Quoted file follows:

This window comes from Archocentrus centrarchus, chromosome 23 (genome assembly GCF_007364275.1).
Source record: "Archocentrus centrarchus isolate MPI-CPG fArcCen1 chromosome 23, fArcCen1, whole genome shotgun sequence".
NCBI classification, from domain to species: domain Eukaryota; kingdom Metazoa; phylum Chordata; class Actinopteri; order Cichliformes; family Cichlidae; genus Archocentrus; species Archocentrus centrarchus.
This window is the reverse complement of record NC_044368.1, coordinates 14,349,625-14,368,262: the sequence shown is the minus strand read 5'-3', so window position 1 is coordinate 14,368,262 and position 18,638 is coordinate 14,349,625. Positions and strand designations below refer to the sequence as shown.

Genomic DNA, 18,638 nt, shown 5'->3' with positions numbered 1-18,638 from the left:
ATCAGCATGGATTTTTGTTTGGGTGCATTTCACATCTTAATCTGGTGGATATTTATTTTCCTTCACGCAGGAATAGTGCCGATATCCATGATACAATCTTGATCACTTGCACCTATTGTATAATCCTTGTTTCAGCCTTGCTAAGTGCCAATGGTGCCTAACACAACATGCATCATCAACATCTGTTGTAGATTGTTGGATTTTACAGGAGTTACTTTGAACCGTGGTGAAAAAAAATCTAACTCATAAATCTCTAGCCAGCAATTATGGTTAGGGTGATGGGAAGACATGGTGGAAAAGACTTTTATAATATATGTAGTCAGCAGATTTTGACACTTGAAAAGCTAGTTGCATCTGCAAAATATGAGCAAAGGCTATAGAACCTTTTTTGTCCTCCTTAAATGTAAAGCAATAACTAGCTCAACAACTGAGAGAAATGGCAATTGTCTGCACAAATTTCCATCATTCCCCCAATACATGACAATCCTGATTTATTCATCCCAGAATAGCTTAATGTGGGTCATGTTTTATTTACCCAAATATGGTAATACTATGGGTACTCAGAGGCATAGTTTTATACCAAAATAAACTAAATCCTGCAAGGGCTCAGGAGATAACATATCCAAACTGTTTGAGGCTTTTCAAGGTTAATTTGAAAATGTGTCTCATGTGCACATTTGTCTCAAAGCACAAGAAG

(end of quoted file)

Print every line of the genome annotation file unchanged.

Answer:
This window comes from Archocentrus centrarchus, chromosome 23 (genome assembly GCF_007364275.1).
Source record: "Archocentrus centrarchus isolate MPI-CPG fArcCen1 chromosome 23, fArcCen1, whole genome shotgun sequence".
NCBI classification, from domain to species: domain Eukaryota; kingdom Metazoa; phylum Chordata; class Actinopteri; order Cichliformes; family Cichlidae; genus Archocentrus; species Archocentrus centrarchus.
This window is the reverse complement of record NC_044368.1, coordinates 14,349,625-14,368,262: the sequence shown is the minus strand read 5'-3', so window position 1 is coordinate 14,368,262 and position 18,638 is coordinate 14,349,625. Positions and strand designations below refer to the sequence as shown.

Genomic DNA, 18,638 nt, shown 5'->3' with positions numbered 1-18,638 from the left:
ATCAGCATGGATTTTTGTTTGGGTGCATTTCACATCTTAATCTGGTGGATATTTATTTTCCTTCACGCAGGAATAGTGCCGATATCCATGATACAATCTTGATCACTTGCACCTATTGTATAATCCTTGTTTCAGCCTTGCTAAGTGCCAATGGTGCCTAACACAACATGCATCATCAACATCTGTTGTAGATTGTTGGATTTTACAGGAGTTACTTTGAACCGTGGTGAAAAAAAATCTAACTCATAAATCTCTAGCCAGCAATTATGGTTAGGGTGATGGGAAGACATGGTGGAAAAGACTTTTATAATATATGTAGTCAGCAGATTTTGACACTTGAAAAGCTAGTTGCATCTGCAAAATATGAGCAAAGGCTATAGAACCTTTTTTGTCCTCCTTAAATGTAAAGCAATAACTAGCTCAACAACTGAGAGAAATGGCAATTGTCTGCACAAATTTCCATCATTCCCCCAATACATGACAATCCTGATTTATTCATCCCAGAATAGCTTAATGTGGGTCATGTTTTATTTACCCAAATATGGTAATACTATGGGTACTCAGAGGCATAGTTTTATACCAAAATAAACTAAATCCTGCAAGGGCTCAGGAGATAACATATCCAAACTGTTTGAGGCTTTTCAAGGTTAATTTGAAAATGTGTCTCATGTGCACATTTGTCTCAAAGCACAAGAAG